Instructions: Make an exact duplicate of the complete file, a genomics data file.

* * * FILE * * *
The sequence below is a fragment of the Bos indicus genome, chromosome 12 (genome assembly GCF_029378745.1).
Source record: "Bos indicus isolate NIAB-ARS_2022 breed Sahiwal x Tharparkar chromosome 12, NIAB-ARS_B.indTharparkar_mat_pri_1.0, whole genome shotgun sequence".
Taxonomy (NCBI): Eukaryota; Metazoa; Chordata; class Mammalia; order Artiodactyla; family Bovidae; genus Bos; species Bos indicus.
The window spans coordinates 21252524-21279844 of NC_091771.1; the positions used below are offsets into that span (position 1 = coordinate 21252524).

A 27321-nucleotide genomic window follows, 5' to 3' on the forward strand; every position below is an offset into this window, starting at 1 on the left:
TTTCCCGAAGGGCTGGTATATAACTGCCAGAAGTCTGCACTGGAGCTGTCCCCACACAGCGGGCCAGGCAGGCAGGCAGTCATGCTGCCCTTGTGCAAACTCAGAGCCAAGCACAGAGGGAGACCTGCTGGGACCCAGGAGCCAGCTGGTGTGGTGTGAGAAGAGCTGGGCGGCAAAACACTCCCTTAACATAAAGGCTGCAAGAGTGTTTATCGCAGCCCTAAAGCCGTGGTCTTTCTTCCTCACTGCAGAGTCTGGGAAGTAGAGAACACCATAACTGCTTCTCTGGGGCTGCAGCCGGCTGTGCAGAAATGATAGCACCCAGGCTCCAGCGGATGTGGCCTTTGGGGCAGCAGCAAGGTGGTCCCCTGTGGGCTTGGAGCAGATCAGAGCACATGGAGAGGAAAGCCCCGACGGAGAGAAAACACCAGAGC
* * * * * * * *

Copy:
The sequence below is a fragment of the Bos indicus genome, chromosome 12 (genome assembly GCF_029378745.1).
Source record: "Bos indicus isolate NIAB-ARS_2022 breed Sahiwal x Tharparkar chromosome 12, NIAB-ARS_B.indTharparkar_mat_pri_1.0, whole genome shotgun sequence".
Taxonomy (NCBI): Eukaryota; Metazoa; Chordata; class Mammalia; order Artiodactyla; family Bovidae; genus Bos; species Bos indicus.
The window spans coordinates 21252524-21279844 of NC_091771.1; the positions used below are offsets into that span (position 1 = coordinate 21252524).

A 27321-nucleotide genomic window follows, 5' to 3' on the forward strand; every position below is an offset into this window, starting at 1 on the left:
TTTCCCGAAGGGCTGGTATATAACTGCCAGAAGTCTGCACTGGAGCTGTCCCCACACAGCGGGCCAGGCAGGCAGGCAGTCATGCTGCCCTTGTGCAAACTCAGAGCCAAGCACAGAGGGAGACCTGCTGGGACCCAGGAGCCAGCTGGTGTGGTGTGAGAAGAGCTGGGCGGCAAAACACTCCCTTAACATAAAGGCTGCAAGAGTGTTTATCGCAGCCCTAAAGCCGTGGTCTTTCTTCCTCACTGCAGAGTCTGGGAAGTAGAGAACACCATAACTGCTTCTCTGGGGCTGCAGCCGGCTGTGCAGAAATGATAGCACCCAGGCTCCAGCGGATGTGGCCTTTGGGGCAGCAGCAAGGTGGTCCCCTGTGGGCTTGGAGCAGATCAGAGCACATGGAGAGGAAAGCCCCGACGGAGAGAAAACACCAGAGC